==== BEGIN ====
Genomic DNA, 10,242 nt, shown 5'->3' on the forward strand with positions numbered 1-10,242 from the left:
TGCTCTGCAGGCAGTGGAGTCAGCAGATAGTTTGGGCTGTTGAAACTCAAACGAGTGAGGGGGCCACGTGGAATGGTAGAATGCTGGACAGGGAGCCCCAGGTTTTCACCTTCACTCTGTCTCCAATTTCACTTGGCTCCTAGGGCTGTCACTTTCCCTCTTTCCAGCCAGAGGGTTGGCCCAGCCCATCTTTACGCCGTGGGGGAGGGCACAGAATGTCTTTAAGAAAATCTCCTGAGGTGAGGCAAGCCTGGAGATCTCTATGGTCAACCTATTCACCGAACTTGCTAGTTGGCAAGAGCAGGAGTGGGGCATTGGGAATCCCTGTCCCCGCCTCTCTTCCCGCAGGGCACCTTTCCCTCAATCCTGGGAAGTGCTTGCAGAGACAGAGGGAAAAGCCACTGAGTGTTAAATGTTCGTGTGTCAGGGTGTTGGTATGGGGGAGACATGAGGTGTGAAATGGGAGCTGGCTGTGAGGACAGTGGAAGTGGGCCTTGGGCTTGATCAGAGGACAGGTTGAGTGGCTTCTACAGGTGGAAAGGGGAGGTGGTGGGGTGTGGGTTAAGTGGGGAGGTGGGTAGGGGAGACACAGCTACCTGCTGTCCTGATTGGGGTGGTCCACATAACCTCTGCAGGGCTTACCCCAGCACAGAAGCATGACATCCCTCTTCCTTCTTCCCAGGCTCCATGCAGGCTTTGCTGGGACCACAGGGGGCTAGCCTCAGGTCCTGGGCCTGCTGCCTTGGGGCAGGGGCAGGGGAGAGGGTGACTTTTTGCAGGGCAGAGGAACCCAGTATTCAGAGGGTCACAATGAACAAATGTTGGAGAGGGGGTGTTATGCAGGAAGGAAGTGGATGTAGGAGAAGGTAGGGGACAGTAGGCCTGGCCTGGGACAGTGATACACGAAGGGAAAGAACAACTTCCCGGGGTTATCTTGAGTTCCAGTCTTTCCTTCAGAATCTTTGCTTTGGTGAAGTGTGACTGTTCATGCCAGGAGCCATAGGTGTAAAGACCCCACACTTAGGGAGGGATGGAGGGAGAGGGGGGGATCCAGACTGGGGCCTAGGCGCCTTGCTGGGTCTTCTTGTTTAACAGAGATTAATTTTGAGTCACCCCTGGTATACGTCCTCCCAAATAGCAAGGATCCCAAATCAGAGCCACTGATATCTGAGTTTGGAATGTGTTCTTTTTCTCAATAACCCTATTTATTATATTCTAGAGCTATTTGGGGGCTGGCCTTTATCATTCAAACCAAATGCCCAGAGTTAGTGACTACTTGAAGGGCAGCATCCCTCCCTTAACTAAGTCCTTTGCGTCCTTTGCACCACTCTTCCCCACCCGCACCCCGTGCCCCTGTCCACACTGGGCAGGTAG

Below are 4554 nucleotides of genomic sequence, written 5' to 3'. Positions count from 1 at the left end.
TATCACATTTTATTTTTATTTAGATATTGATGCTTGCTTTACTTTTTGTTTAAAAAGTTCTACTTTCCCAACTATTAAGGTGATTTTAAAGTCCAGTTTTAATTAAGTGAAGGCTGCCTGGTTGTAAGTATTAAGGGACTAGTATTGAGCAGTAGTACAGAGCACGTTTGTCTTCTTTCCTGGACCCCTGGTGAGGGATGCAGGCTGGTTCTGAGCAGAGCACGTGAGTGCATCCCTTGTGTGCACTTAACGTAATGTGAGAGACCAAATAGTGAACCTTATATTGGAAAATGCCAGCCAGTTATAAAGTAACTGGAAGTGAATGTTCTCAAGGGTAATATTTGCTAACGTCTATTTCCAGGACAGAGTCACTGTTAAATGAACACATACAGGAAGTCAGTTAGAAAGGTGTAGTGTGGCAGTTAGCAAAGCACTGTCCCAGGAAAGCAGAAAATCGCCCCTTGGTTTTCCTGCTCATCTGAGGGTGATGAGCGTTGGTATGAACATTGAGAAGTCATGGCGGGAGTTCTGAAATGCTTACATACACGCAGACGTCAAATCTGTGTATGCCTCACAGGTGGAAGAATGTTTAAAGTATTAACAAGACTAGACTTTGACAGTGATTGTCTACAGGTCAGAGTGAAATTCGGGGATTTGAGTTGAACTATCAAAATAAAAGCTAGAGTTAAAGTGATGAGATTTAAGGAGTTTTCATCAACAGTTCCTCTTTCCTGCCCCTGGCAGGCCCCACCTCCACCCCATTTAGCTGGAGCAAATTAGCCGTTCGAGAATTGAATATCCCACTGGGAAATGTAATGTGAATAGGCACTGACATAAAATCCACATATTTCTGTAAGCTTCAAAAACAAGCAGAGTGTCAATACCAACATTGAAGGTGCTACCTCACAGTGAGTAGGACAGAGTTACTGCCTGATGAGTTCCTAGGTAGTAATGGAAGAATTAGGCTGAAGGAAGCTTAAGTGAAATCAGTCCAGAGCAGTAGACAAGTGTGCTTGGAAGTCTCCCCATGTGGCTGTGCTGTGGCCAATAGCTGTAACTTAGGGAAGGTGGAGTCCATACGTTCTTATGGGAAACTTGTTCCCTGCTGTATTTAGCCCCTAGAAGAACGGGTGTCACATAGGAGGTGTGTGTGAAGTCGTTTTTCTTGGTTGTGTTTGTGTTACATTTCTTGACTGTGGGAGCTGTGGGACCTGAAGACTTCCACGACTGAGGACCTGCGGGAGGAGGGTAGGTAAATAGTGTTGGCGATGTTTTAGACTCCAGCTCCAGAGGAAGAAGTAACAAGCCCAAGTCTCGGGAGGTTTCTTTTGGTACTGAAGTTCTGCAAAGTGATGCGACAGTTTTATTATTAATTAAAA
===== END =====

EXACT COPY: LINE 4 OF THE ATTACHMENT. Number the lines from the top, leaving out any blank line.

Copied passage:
TATCACATTTTATTTTTATTTAGATATTGATGCTTGCTTTACTTTTTGTTTAAAAAGTTCTACTTTCCCAACTATTAAGGTGATTTTAAAGTCCAGTTTTAATTAAGTGAAGGCTGCCTGGTTGTAAGTATTAAGGGACTAGTATTGAGCAGTAGTACAGAGCACGTTTGTCTTCTTTCCTGGACCCCTGGTGAGGGATGCAGGCTGGTTCTGAGCAGAGCACGTGAGTGCATCCCTTGTGTGCACTTAACGTAATGTGAGAGACCAAATAGTGAACCTTATATTGGAAAATGCCAGCCAGTTATAAAGTAACTGGAAGTGAATGTTCTCAAGGGTAATATTTGCTAACGTCTATTTCCAGGACAGAGTCACTGTTAAATGAACACATACAGGAAGTCAGTTAGAAAGGTGTAGTGTGGCAGTTAGCAAAGCACTGTCCCAGGAAAGCAGAAAATCGCCCCTTGGTTTTCCTGCTCATCTGAGGGTGATGAGCGTTGGTATGAACATTGAGAAGTCATGGCGGGAGTTCTGAAATGCTTACATACACGCAGACGTCAAATCTGTGTATGCCTCACAGGTGGAAGAATGTTTAAAGTATTAACAAGACTAGACTTTGACAGTGATTGTCTACAGGTCAGAGTGAAATTCGGGGATTTGAGTTGAACTATCAAAATAAAAGCTAGAGTTAAAGTGATGAGATTTAAGGAGTTTTCATCAACAGTTCCTCTTTCCTGCCCCTGGCAGGCCCCACCTCCACCCCATTTAGCTGGAGCAAATTAGCCGTTCGAGAATTGAATATCCCACTGGGAAATGTAATGTGAATAGGCACTGACATAAAATCCACATATTTCTGTAAGCTTCAAAAACAAGCAGAGTGTCAATACCAACATTGAAGGTGCTACCTCACAGTGAGTAGGACAGAGTTACTGCCTGATGAGTTCCTAGGTAGTAATGGAAGAATTAGGCTGAAGGAAGCTTAAGTGAAATCAGTCCAGAGCAGTAGACAAGTGTGCTTGGAAGTCTCCCCATGTGGCTGTGCTGTGGCCAATAGCTGTAACTTAGGGAAGGTGGAGTCCATACGTTCTTATGGGAAACTTGTTCCCTGCTGTATTTAGCCCCTAGAAGAACGGGTGTCACATAGGAGGTGTGTGTGAAGTCGTTTTTCTTGGTTGTGTTTGTGTTACATTTCTTGACTGTGGGAGCTGTGGGACCTGAAGACTTCCACGACTGAGGACCTGCGGGAGGAGGGTAGGTAAATAGTGTTGGCGATGTTTTAGACTCCAGCTCCAGAGGAAGAAGTAACAAGCCCAAGTCTCGGGAGGTTTCTTTTGGTACTGAAGTTCTGCAAAGTGATGCGACAGTTTTATTATTAATTAAAA